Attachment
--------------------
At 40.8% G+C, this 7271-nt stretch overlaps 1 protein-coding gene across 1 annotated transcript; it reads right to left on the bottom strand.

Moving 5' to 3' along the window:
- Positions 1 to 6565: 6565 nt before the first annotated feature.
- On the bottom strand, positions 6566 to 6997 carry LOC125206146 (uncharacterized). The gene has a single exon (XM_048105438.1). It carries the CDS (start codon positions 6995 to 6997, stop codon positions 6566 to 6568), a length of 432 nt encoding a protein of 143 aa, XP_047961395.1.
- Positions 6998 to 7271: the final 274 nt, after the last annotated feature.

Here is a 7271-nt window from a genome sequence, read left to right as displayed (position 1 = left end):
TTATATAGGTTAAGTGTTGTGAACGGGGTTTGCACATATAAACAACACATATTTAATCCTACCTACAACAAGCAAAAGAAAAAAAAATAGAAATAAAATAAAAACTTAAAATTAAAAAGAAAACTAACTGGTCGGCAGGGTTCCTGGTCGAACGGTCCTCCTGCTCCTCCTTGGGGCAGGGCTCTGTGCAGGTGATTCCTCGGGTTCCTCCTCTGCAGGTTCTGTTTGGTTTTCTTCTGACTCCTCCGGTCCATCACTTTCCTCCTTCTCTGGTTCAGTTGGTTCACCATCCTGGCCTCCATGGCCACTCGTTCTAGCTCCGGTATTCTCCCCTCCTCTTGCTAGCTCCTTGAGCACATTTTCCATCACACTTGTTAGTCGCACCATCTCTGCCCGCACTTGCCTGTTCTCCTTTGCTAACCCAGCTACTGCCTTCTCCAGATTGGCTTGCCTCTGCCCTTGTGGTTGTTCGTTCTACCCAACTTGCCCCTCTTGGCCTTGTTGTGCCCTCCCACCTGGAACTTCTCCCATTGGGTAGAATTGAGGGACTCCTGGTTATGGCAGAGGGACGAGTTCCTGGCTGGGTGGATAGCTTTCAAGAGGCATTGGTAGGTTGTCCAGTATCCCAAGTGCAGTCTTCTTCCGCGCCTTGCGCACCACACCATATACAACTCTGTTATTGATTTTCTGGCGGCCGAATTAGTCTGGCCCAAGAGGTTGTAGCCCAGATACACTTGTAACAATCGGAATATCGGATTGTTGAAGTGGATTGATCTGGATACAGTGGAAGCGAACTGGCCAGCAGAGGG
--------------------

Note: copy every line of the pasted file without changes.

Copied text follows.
At 40.8% G+C, this 7271-nt stretch overlaps 1 protein-coding gene across 1 annotated transcript; it reads right to left on the bottom strand.

Moving 5' to 3' along the window:
- Positions 1 to 6565: 6565 nt before the first annotated feature.
- On the bottom strand, positions 6566 to 6997 carry LOC125206146 (uncharacterized). The gene has a single exon (XM_048105438.1). It carries the CDS (start codon positions 6995 to 6997, stop codon positions 6566 to 6568), a length of 432 nt encoding a protein of 143 aa, XP_047961395.1.
- Positions 6998 to 7271: the final 274 nt, after the last annotated feature.

Here is a 7271-nt window from a genome sequence, read left to right as displayed (position 1 = left end):
TTATATAGGTTAAGTGTTGTGAACGGGGTTTGCACATATAAACAACACATATTTAATCCTACCTACAACAAGCAAAAGAAAAAAAAATAGAAATAAAATAAAAACTTAAAATTAAAAAGAAAACTAACTGGTCGGCAGGGTTCCTGGTCGAACGGTCCTCCTGCTCCTCCTTGGGGCAGGGCTCTGTGCAGGTGATTCCTCGGGTTCCTCCTCTGCAGGTTCTGTTTGGTTTTCTTCTGACTCCTCCGGTCCATCACTTTCCTCCTTCTCTGGTTCAGTTGGTTCACCATCCTGGCCTCCATGGCCACTCGTTCTAGCTCCGGTATTCTCCCCTCCTCTTGCTAGCTCCTTGAGCACATTTTCCATCACACTTGTTAGTCGCACCATCTCTGCCCGCACTTGCCTGTTCTCCTTTGCTAACCCAGCTACTGCCTTCTCCAGATTGGCTTGCCTCTGCCCTTGTGGTTGTTCGTTCTACCCAACTTGCCCCTCTTGGCCTTGTTGTGCCCTCCCACCTGGAACTTCTCCCATTGGGTAGAATTGAGGGACTCCTGGTTATGGCAGAGGGACGAGTTCCTGGCTGGGTGGATAGCTTTCAAGAGGCATTGGTAGGTTGTCCAGTATCCCAAGTGCAGTCTTCTTCCGCGCCTTGCGCACCACACCATATACAACTCTGTTATTGATTTTCTGGCGGCCGAATTAGTCTGGCCCAAGAGGTTGTAGCCCAGATACACTTGTAACAATCGGAATATCGGATTGTTGAAGTGGATTGATCTGGATACAGTGGAAGCGAACTGGCCAGCAGAGGG